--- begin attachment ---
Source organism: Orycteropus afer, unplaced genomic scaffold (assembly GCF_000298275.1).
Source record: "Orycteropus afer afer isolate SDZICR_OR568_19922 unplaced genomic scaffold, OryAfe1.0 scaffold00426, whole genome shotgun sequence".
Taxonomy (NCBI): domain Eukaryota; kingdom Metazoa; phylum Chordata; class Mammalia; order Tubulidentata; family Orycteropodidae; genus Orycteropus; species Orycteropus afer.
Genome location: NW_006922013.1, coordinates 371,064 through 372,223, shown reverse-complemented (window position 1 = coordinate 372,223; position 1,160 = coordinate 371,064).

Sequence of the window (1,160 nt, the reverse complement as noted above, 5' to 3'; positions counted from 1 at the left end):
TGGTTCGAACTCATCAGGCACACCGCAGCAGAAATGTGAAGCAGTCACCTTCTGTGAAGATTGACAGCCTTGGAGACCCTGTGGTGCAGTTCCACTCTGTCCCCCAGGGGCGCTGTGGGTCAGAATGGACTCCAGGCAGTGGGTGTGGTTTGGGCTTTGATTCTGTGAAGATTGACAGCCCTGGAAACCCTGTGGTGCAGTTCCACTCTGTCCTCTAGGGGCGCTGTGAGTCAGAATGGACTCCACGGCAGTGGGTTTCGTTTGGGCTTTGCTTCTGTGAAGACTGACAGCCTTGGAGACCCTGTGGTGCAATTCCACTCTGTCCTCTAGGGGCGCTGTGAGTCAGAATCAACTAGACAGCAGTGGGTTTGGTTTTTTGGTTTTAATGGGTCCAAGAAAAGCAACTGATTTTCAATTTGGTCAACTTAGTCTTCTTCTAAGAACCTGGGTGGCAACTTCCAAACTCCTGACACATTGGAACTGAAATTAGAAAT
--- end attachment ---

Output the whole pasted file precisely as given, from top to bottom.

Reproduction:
Source organism: Orycteropus afer, unplaced genomic scaffold (assembly GCF_000298275.1).
Source record: "Orycteropus afer afer isolate SDZICR_OR568_19922 unplaced genomic scaffold, OryAfe1.0 scaffold00426, whole genome shotgun sequence".
Taxonomy (NCBI): domain Eukaryota; kingdom Metazoa; phylum Chordata; class Mammalia; order Tubulidentata; family Orycteropodidae; genus Orycteropus; species Orycteropus afer.
Genome location: NW_006922013.1, coordinates 371,064 through 372,223, shown reverse-complemented (window position 1 = coordinate 372,223; position 1,160 = coordinate 371,064).

Sequence of the window (1,160 nt, the reverse complement as noted above, 5' to 3'; positions counted from 1 at the left end):
TGGTTCGAACTCATCAGGCACACCGCAGCAGAAATGTGAAGCAGTCACCTTCTGTGAAGATTGACAGCCTTGGAGACCCTGTGGTGCAGTTCCACTCTGTCCCCCAGGGGCGCTGTGGGTCAGAATGGACTCCAGGCAGTGGGTGTGGTTTGGGCTTTGATTCTGTGAAGATTGACAGCCCTGGAAACCCTGTGGTGCAGTTCCACTCTGTCCTCTAGGGGCGCTGTGAGTCAGAATGGACTCCACGGCAGTGGGTTTCGTTTGGGCTTTGCTTCTGTGAAGACTGACAGCCTTGGAGACCCTGTGGTGCAATTCCACTCTGTCCTCTAGGGGCGCTGTGAGTCAGAATCAACTAGACAGCAGTGGGTTTGGTTTTTTGGTTTTAATGGGTCCAAGAAAAGCAACTGATTTTCAATTTGGTCAACTTAGTCTTCTTCTAAGAACCTGGGTGGCAACTTCCAAACTCCTGACACATTGGAACTGAAATTAGAAAT